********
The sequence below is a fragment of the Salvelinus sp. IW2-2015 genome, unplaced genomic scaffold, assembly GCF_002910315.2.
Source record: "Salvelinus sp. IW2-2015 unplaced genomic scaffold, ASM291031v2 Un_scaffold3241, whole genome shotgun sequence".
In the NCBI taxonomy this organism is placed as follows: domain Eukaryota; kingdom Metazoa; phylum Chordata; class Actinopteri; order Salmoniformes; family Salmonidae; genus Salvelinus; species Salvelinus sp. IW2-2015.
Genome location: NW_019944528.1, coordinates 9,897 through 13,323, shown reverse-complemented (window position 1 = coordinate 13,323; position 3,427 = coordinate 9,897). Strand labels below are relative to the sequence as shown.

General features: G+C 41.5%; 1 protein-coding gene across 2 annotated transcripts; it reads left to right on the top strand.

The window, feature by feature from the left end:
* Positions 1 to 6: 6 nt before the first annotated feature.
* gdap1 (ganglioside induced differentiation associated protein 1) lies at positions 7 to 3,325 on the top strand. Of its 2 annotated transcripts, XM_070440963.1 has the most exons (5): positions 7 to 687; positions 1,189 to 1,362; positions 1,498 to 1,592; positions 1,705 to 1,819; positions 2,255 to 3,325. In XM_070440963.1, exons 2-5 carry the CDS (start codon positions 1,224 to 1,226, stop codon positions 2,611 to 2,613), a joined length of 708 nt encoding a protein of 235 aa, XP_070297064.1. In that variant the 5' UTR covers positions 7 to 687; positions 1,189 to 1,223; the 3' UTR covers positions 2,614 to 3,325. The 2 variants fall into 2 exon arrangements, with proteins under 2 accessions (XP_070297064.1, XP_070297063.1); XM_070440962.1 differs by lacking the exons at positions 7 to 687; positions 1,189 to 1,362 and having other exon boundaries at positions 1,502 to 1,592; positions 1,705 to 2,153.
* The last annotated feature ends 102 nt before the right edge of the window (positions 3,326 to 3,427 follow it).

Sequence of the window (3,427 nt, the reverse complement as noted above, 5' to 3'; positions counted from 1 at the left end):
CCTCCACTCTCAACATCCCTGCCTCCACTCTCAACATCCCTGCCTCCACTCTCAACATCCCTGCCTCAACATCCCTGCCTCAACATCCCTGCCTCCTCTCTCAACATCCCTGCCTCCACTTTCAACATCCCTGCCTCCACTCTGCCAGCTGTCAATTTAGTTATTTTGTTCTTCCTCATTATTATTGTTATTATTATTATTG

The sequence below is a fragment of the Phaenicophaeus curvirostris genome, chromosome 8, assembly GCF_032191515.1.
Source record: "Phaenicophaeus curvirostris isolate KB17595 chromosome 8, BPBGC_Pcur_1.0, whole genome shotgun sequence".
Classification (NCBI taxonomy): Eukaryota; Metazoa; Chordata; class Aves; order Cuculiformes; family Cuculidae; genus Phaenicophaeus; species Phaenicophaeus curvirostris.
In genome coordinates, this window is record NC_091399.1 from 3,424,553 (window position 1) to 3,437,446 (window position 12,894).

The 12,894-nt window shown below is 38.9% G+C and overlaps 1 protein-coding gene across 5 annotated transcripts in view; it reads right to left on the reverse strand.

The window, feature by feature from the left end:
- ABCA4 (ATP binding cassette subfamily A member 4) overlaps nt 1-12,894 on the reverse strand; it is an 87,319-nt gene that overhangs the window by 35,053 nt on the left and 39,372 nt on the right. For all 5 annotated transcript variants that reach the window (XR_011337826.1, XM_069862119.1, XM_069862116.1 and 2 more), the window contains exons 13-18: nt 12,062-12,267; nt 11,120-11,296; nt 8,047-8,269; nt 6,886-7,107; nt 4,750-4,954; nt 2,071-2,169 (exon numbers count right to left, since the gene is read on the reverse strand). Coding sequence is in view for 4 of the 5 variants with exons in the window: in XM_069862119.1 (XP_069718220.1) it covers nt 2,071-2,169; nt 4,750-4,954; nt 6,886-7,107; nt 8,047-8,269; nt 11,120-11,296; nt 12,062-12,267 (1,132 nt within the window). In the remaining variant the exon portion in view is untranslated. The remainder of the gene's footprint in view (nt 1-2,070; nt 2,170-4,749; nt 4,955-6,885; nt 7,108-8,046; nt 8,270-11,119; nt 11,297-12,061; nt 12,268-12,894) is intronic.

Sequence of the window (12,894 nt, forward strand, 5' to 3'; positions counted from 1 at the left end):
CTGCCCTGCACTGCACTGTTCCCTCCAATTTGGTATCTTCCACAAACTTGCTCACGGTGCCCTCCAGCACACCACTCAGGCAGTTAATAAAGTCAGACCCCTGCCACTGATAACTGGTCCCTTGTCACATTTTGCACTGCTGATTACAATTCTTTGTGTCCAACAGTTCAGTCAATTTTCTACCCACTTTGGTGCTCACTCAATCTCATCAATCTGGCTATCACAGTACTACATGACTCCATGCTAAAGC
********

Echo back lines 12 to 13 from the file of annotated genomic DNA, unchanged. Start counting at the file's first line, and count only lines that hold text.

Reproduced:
The sequence below is a fragment of the Phaenicophaeus curvirostris genome, chromosome 8, assembly GCF_032191515.1.
Source record: "Phaenicophaeus curvirostris isolate KB17595 chromosome 8, BPBGC_Pcur_1.0, whole genome shotgun sequence".